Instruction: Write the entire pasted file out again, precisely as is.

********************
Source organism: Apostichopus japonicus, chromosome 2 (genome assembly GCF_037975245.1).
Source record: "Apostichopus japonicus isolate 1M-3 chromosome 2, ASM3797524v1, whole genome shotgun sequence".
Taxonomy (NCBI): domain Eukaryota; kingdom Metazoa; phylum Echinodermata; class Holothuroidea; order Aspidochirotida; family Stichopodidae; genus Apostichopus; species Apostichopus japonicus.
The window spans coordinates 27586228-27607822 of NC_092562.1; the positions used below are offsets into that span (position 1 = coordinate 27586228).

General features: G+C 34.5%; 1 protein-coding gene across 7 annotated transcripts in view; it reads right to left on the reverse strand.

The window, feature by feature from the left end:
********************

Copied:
Source organism: Apostichopus japonicus, chromosome 2 (genome assembly GCF_037975245.1).
Source record: "Apostichopus japonicus isolate 1M-3 chromosome 2, ASM3797524v1, whole genome shotgun sequence".
Taxonomy (NCBI): domain Eukaryota; kingdom Metazoa; phylum Echinodermata; class Holothuroidea; order Aspidochirotida; family Stichopodidae; genus Apostichopus; species Apostichopus japonicus.
The window spans coordinates 27586228-27607822 of NC_092562.1; the positions used below are offsets into that span (position 1 = coordinate 27586228).

General features: G+C 34.5%; 1 protein-coding gene across 7 annotated transcripts in view; it reads right to left on the reverse strand.

The window, feature by feature from the left end: